The London & International Insurance Brokers’ Association (LIIBA) has said it aims to put London’s insurance brokers at the heart of the debate about how best to achieve net zero carbon emissions, amid huge economic and cultural changes in the UK.
In its 2022 agenda, LIIBA said that the UK government’s aim to make London a global green finance hub meant that more than just banks must be involved. According to LIIBA, brokers have a major role to play in guiding the insurance industry’s transition to net zero.
The brokers’ body said it will also work with the government via the All-Party Parliamentary Group for Insurance and Financial Services to promote the “enormous opportunities” presented by London’s emergence as a centre of excellence for managing climate change.
Another major point on LIIBA’s 2022 agenda for is working with HM Treasury on its future regulatory framework, especially with influencing the Financial Conduct Authority’s (FCA) understanding of the lower level of risk to the public posed by the wholesale insurance market. It will also work with UK trade commissioners to open up new markets around the world alongside the continuing liaison with the FCA itself.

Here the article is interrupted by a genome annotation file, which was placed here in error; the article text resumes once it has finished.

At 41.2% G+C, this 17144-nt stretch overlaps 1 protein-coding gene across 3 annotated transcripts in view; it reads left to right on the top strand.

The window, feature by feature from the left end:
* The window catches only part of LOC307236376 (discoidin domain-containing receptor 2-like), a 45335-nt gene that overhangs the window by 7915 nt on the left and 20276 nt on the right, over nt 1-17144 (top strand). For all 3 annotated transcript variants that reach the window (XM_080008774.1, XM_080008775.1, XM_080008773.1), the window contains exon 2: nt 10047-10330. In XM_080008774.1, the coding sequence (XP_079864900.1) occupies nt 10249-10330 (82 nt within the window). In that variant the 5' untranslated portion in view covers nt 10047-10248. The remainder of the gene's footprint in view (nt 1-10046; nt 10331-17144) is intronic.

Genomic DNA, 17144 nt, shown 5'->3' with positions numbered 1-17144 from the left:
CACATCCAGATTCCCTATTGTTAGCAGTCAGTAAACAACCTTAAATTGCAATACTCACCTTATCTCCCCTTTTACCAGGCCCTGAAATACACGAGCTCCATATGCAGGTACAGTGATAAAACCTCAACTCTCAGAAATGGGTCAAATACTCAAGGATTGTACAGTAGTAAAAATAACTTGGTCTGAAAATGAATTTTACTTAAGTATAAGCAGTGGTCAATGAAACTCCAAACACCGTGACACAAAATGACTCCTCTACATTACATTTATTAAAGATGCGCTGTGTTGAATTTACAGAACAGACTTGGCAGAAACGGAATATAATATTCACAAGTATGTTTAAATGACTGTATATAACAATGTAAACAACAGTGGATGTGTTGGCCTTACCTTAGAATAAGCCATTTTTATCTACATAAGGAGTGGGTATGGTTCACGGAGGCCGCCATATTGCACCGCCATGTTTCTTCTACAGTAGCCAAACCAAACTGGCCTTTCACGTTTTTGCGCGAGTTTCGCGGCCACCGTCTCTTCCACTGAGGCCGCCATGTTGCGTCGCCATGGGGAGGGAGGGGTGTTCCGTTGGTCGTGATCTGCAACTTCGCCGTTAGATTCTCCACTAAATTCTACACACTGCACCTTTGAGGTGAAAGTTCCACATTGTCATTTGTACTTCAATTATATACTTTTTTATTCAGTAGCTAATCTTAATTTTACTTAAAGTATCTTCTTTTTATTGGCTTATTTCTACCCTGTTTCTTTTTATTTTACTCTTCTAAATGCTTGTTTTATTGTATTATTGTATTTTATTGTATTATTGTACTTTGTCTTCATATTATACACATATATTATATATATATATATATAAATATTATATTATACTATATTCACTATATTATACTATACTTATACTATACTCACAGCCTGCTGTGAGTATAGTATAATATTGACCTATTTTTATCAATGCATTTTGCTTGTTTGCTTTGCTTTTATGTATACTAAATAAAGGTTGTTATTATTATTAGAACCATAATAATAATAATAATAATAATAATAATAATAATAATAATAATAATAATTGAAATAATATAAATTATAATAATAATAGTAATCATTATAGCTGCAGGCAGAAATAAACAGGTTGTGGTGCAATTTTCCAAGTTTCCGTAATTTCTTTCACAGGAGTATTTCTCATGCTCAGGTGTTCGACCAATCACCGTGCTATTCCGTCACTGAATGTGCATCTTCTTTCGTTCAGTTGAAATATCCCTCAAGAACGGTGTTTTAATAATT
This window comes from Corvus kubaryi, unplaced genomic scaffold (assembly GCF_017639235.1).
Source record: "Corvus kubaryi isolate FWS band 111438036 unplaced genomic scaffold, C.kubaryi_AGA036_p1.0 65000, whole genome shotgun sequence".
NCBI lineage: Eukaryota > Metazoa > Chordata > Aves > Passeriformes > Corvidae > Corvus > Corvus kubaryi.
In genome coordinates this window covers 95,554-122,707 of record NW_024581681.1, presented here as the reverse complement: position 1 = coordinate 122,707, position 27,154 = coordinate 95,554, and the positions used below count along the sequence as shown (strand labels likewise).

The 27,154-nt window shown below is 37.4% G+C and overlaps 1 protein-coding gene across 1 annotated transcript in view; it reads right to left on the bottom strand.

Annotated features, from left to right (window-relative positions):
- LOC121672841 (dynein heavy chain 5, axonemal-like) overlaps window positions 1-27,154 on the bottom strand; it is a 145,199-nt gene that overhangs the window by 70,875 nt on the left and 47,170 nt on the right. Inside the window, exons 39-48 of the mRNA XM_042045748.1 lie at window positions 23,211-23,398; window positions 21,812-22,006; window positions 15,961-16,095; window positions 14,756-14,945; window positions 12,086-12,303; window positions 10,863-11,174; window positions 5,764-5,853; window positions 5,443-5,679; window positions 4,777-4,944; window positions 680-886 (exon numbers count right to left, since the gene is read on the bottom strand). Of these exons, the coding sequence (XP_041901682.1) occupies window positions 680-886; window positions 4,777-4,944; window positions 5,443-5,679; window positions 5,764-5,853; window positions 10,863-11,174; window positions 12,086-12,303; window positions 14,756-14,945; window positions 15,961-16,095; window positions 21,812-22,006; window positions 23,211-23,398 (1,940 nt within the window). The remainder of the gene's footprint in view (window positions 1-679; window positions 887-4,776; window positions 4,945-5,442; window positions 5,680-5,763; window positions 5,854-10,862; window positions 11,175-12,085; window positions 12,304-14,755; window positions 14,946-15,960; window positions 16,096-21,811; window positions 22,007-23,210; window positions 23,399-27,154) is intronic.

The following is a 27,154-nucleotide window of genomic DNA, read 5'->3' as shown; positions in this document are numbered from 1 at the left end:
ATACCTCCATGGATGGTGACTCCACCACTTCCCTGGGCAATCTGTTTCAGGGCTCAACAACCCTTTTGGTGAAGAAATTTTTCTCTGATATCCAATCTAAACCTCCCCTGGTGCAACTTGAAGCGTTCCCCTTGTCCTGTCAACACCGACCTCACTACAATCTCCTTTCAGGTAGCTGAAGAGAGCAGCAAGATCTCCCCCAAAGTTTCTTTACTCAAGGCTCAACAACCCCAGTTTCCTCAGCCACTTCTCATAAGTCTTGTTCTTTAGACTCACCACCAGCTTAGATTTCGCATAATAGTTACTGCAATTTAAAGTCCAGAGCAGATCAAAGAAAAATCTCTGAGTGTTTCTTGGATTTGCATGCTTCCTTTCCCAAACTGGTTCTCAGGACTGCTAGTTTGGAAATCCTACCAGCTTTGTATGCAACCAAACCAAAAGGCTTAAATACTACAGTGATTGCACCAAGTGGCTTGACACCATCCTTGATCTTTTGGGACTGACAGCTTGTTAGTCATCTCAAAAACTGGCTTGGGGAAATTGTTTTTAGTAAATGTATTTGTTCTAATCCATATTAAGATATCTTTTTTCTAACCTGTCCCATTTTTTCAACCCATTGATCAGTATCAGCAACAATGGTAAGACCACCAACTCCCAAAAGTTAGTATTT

“2021 was probably not quite the year that we all had hoped for in terms of our emergence from the pandemic,” said Christopher Croft, CEO of LIIBA. “But, in general, it was a successful one for our market against a backdrop of wholesale change. I think we made clear progress in our mission to create the regulatory, tax and operating environments vital for our members’ business to flourish. In 2022, we want to see the unnecessary regulatory burden our clients have to bear because of the FCA’s approach eased. The government’s proposed new competitiveness objective is welcome, but it will only translate into the more proportionate regulatory approach our export-focussed market needs if there is a fundamental change in culture at FCA.”
LIIBA hailed as one of its successes the HMRC’s decision not to pursue proposals to make insurance brokers responsible for unpaid insurance premium tax. Looking back at the previous year, LIIBA said that tightening domestic markets internationally have led to more business flowing into the London market, giving London a strong reputation for “championing its clients”.